Canada votes…

Nov 26, 2016

National Newswatch – Bruce Cheadle, Canadian Press
Liberals table bill to roll back Conservative changes to Canadian voting process

The federal government has tabled a bill to roll back some Conservative changes in the Canadian election laws.  The first past the post legislation is not in this proposal though discussed in the article but the emphasis is on procedures that encourage voting such as the ID required and access to the vote by ex-pats. Related article: Ottawa Citizen – Kady O’Malley    The Liberals want to make it easier to cast your next federal ballot. Here’s how.

Globe and Mail – Sean Fine
Alberta judge cuts sex predator’s sentence in half after beating in jail

Justice Terry Clackson of the Alberta Court of Queen’s Bench ruled this week to cut in half the original sentence for a convicted sex offender who was beaten by both other inmates and guards.  “There has been and I suspect there remains the notion that prisoners have no rights and deserve whatever ill treatment they may suffer,”  said Justice Clackson, identifying Stockwell Day as one of those proposing that inmates have no rights.  The ruling also puts in question the practice of a max of 1.5 days credit for pre-trial custody.  Related article: Globe and Mail – Sean Fine   Charges thrown out due to trial delays a growing problem in justice system   Related article: Ottawa Citizen – Mohammed Adam   How is justice served when an accused doesn’t face trial?

CBC News – Tyana Grundig and David Common
What’s in your pot? Marketplace tests today’s weed – As Ottawa prepares to legalize recreational marijuana, Marketplace investigation shows how weed has changed

Not your old fashioned pot say the experts.  Marketplace went to a number of marijuana shops and bought a dozen samples that they then brought to a lab for analysis.  Pot used to be 2-8% THC and cannabidiol (CBD) mixed in.  The THC is the ingredient that gives the high and the CBD offers the medicinal effects.  Now the THC can be as high as 30% and no CBD at all, raising the spectrum of brain damage at least for youthful brains still developing.    Related article:  CBC News     What’s really in your weed?  (A 2min 50 sec video)    Blogger Russell Webster (UK)   Is it time to legalize and regulate cannabis?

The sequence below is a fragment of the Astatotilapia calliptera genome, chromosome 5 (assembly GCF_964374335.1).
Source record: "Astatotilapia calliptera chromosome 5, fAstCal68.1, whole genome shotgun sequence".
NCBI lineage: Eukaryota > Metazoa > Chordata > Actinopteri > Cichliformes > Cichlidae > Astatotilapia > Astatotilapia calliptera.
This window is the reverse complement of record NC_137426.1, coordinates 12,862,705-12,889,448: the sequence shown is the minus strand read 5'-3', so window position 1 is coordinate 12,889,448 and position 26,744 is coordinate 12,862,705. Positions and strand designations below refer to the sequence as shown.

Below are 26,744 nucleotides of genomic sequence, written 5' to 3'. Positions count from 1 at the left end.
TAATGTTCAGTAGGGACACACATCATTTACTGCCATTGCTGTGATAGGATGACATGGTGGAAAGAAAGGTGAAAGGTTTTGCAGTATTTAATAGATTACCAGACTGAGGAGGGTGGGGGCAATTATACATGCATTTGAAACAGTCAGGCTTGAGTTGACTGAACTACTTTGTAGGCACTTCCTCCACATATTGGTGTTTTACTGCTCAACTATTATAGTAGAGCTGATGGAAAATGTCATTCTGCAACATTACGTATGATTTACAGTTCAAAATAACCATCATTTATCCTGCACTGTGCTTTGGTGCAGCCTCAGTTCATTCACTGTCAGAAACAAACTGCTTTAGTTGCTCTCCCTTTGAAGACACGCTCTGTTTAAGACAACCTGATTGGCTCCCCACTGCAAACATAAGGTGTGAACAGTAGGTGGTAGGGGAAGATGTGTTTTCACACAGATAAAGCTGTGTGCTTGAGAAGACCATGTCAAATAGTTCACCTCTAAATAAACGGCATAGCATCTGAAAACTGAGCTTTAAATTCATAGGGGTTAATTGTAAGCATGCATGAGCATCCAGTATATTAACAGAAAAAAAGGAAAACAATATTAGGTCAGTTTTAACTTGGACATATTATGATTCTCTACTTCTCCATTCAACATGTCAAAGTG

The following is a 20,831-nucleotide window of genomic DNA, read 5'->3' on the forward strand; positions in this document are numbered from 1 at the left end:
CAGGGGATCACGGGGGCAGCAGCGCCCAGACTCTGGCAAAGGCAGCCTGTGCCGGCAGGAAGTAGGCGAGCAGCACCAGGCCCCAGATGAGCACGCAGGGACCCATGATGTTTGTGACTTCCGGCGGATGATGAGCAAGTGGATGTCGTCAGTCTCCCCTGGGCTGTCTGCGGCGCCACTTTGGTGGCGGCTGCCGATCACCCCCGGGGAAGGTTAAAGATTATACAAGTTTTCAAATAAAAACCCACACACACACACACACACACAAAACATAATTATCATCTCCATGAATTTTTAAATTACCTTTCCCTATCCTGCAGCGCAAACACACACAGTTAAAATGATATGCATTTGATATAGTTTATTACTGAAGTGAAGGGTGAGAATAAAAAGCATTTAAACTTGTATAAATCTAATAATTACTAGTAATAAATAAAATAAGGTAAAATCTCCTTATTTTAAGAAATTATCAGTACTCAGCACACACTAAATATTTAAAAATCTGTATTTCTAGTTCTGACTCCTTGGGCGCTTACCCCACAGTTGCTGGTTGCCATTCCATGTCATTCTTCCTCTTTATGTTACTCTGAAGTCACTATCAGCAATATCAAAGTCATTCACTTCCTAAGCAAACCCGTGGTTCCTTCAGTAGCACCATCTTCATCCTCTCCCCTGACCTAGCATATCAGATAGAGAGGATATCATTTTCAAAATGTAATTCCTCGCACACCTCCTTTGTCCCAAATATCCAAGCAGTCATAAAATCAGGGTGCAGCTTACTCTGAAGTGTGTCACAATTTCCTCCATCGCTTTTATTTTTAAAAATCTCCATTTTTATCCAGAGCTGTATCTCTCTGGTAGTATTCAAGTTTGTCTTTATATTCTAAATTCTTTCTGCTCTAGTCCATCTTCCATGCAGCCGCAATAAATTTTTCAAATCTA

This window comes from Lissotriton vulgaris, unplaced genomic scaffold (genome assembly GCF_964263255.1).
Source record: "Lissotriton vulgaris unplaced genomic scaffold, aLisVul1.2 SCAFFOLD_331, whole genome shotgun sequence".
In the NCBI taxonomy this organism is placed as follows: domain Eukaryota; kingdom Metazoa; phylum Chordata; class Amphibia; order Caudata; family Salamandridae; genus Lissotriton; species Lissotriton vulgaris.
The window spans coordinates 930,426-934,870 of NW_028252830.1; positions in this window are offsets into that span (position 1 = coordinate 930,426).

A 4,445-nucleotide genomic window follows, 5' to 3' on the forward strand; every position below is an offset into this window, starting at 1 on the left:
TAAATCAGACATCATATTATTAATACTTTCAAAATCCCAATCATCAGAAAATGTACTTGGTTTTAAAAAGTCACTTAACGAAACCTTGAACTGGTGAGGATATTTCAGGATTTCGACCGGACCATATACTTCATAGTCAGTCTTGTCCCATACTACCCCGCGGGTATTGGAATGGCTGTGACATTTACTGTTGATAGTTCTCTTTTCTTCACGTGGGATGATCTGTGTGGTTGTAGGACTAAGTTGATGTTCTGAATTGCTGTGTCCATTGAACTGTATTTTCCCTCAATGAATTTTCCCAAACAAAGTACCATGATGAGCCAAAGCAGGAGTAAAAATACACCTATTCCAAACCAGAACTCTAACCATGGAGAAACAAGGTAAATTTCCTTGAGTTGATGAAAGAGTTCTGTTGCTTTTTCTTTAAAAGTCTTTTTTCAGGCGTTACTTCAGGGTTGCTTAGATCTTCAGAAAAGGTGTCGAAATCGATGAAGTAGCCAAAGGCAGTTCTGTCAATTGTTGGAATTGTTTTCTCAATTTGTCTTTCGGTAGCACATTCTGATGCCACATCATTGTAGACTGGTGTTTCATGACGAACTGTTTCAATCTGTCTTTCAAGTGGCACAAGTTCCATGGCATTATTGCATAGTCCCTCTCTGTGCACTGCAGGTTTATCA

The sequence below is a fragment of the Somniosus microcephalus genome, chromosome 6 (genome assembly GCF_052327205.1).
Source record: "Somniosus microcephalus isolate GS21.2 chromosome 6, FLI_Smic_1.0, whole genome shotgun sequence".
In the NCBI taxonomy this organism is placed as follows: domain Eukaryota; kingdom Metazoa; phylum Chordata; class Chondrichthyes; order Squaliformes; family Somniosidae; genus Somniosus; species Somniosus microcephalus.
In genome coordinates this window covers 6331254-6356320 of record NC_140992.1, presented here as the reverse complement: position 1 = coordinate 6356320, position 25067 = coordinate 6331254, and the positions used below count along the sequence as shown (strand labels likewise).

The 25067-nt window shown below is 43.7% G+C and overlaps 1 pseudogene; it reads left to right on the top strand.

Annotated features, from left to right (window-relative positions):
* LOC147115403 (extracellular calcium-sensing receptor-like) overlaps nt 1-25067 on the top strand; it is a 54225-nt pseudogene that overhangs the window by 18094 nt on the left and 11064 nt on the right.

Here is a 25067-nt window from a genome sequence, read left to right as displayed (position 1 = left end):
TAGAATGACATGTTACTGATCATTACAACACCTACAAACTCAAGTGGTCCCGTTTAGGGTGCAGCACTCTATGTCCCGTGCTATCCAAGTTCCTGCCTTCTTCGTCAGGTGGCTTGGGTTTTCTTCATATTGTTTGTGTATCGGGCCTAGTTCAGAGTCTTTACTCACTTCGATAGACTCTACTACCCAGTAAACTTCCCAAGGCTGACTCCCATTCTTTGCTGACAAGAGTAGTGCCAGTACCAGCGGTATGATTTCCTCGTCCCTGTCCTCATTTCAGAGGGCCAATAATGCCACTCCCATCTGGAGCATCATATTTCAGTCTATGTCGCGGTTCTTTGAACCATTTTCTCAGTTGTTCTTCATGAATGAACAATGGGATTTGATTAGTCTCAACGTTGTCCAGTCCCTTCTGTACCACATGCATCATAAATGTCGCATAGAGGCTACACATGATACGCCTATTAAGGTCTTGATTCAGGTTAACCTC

National Newswatch – John Milloy
Police and politics can be a dangerous mix

Milloy is concerned that when tensions between political parties rise, the parties increasingly call in the police to regulate the concern.  A letter to the police, a tip to a friendly journalist, and a scandal is born.  “But by involving law enforcement you also risk doing extraordinary damage to personal reputations. This is especially true when political staff is involved – those behind-the-scenes hardworking people who have little ability to publicly defend themselves…This would be fine if the police actually found something. Most investigations go nowhere and the tiny fraction that do go before the courts tend to be thrown out because 99 per cent of the time the case simply revolves around politics as usual.”

Globe and Mail – Laura Stone
Howard Sapers: The man tasked to solve Canada’s corrections problem

Sapers is finishing up a 12 year term as the Correctional Investigator for  Corrections Canada.  Three days after the completion, he moves to the Ontario provincial level to lead the reform of the Ontario correctional system.  He has been an outspoken critic of the use of solitary confinement, an Ontario practice which likely is accountable for his new position:  “Segregation is the most austere form of confinement that we have in this country,” Mr. Sapers said…”I think that there should be limits. I don’t think that segregation should be allowed to carry on indefinitely.”

University of Toronto – Anthony Doob and Rosemary Gartner
Criminological Highlights – Nov. 2016

The journal offers the usual series of research papers including:

  1. Are the harmful effects on children of the imprisonment of a parent short-lived? 2. When are crime prevention programs cost-effective? 3. Does the research evidence suggest that body-worn cameras change police behaviour? 4. Why are victims of violent crimes likely also to commit violent offences? 5. Should cities invest in ‘street-workers’ to help get people to quit being gang members? 6. What should we think about when creating programs to help ex-prisoners re-enter society? 7. Does sending people to prison deter them from committing offences in the future? 8. Why can’t we assume that a crime prevention program that has been shown to be effective will, in fact, be effective when implemented in a new setting?

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